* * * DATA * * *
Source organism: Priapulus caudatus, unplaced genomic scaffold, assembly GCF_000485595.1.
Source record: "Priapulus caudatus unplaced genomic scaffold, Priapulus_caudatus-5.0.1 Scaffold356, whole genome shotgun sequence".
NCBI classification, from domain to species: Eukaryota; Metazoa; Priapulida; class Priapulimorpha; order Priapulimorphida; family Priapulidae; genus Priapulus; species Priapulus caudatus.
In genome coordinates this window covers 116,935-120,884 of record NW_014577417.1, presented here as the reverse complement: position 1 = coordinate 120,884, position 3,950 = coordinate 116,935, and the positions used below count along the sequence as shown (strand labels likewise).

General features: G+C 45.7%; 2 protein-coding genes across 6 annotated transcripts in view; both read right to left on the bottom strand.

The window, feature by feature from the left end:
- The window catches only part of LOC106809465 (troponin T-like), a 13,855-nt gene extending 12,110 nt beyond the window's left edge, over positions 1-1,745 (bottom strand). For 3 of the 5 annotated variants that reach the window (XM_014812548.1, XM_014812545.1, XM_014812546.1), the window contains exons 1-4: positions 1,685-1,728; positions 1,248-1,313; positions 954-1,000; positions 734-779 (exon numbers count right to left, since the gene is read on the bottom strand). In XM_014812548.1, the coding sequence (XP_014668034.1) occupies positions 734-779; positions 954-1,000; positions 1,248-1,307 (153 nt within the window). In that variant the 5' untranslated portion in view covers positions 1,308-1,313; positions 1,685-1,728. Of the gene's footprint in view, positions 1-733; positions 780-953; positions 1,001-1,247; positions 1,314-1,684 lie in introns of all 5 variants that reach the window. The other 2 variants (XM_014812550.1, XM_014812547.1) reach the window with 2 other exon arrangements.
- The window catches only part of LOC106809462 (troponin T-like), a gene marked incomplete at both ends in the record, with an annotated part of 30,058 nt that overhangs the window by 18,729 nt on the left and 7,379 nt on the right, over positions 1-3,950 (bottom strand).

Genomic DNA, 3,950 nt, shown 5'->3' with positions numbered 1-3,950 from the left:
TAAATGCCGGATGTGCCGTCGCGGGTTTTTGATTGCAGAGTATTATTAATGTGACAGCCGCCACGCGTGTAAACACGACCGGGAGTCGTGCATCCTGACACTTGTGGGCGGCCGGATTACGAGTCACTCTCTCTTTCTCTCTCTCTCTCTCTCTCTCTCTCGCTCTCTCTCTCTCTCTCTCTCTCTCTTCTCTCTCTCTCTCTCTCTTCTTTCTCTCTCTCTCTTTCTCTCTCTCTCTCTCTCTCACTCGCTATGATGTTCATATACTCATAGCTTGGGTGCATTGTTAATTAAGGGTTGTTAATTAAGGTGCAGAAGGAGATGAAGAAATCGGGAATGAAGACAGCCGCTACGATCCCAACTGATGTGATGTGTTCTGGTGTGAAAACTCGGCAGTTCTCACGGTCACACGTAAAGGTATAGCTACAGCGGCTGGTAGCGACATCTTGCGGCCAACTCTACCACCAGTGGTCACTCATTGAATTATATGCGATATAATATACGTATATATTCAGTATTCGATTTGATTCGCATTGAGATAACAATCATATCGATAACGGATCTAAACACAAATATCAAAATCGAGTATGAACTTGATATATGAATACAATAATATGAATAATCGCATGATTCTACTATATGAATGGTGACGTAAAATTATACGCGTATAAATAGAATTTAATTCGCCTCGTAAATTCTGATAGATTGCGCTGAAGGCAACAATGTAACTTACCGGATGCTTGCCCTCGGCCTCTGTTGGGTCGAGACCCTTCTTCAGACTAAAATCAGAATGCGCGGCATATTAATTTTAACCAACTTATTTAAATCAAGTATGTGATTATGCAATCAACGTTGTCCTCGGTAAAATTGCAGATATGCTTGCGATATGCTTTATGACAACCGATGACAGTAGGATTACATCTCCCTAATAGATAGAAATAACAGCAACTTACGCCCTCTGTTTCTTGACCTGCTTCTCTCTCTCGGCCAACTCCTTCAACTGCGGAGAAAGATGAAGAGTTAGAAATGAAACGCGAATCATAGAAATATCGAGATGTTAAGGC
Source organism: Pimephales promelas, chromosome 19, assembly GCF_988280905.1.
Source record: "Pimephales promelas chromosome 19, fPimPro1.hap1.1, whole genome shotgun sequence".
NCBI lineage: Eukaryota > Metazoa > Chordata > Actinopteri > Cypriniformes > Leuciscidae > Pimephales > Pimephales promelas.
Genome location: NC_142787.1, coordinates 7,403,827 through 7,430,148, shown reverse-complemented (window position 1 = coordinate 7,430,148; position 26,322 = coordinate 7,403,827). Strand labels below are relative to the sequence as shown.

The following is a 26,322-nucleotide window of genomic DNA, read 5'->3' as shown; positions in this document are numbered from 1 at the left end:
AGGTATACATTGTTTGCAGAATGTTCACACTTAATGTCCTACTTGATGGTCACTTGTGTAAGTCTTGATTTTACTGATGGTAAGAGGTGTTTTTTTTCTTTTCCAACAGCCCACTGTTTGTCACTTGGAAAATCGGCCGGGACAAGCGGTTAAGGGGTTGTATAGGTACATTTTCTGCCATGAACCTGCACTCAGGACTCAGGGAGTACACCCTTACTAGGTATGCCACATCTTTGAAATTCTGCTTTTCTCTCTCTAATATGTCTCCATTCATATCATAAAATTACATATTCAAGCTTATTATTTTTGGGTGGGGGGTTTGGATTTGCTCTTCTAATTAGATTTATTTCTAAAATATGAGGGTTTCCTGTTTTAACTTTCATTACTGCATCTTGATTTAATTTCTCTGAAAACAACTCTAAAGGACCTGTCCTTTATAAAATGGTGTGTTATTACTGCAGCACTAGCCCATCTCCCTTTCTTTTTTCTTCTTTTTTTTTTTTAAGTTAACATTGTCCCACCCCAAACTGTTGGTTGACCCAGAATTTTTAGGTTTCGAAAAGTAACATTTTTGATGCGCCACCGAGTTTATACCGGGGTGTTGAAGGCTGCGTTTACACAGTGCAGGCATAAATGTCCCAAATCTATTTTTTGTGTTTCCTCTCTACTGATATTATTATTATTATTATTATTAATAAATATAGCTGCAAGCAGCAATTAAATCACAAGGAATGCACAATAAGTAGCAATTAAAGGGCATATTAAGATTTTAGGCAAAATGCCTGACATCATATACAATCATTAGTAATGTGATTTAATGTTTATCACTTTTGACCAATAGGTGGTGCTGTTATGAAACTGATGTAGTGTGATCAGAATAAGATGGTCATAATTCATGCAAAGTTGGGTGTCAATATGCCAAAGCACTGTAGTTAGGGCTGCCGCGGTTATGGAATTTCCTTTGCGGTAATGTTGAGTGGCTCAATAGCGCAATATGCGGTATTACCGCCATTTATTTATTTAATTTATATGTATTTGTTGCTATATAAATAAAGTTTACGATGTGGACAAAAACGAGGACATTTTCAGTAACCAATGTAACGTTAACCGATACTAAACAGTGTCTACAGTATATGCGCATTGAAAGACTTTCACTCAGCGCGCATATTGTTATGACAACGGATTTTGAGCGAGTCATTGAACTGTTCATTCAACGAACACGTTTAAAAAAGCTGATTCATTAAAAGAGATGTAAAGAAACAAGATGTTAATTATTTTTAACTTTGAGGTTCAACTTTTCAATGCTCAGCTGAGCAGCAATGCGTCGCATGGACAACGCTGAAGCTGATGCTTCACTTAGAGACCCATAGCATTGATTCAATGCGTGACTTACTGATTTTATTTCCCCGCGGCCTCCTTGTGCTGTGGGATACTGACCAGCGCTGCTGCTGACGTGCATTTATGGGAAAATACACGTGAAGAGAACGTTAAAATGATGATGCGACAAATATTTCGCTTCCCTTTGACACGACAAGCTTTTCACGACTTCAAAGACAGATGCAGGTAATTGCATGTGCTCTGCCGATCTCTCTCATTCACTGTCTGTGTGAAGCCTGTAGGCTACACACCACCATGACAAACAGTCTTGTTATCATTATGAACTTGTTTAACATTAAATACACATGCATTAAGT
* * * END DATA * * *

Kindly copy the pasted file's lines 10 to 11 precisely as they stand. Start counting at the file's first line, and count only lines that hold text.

TAAATGCCGGATGTGCCGTCGCGGGTTTTTGATTGCAGAGTATTATTAATGTGACAGCCGCCACGCGTGTAAACACGACCGGGAGTCGTGCATCCTGACACTTGTGGGCGGCCGGATTACGAGTCACTCTCTCTTTCTCTCTCTCTCTCTCTCTCTCTCTCGCTCTCTCTCTCTCTCTCTCTCTCTCTTCTCTCTCTCTCTCTCTCTTCTTTCTCTCTCTCTCTTTCTCTCTCTCTCTCTCTCTCACTCGCTATGATGTTCATATACTCATAGCTTGGGTGCATTGTTAATTAAGGGTTGTTAATTAAGGTGCAGAAGGAGATGAAGAAATCGGGAATGAAGACAGCCGCTACGATCCCAACTGATGTGATGTGTTCTGGTGTGAAAACTCGGCAGTTCTCACGGTCACACGTAAAGGTATAGCTACAGCGGCTGGTAGCGACATCTTGCGGCCAACTCTACCACCAGTGGTCACTCATTGAATTATATGCGATATAATATACGTATATATTCAGTATTCGATTTGATTCGCATTGAGATAACAATCATATCGATAACGGATCTAAACACAAATATCAAAATCGAGTATGAACTTGATATATGAATACAATAATATGAATAATCGCATGATTCTACTATATGAATGGTGACGTAAAATTATACGCGTATAAATAGAATTTAATTCGCCTCGTAAATTCTGATAGATTGCGCTGAAGGCAACAATGTAACTTACCGGATGCTTGCCCTCGGCCTCTGTTGGGTCGAGACCCTTCTTCAGACTAAAATCAGAATGCGCGGCATATTAATTTTAACCAACTTATTTAAATCAAGTATGTGATTATGCAATCAACGTTGTCCTCGGTAAAATTGCAGATATGCTTGCGATATGCTTTATGACAACCGATGACAGTAGGATTACATCTCCCTAATAGATAGAAATAACAGCAACTTACGCCCTCTGTTTCTTGACCTGCTTCTCTCTCTCGGCCAACTCCTTCAACTGCGGAGAAAGATGAAGAGTTAGAAATGAAACGCGAATCATAGAAATATCGAGATGTTAAGGC
Source organism: Pimephales promelas, chromosome 19, assembly GCF_988280905.1.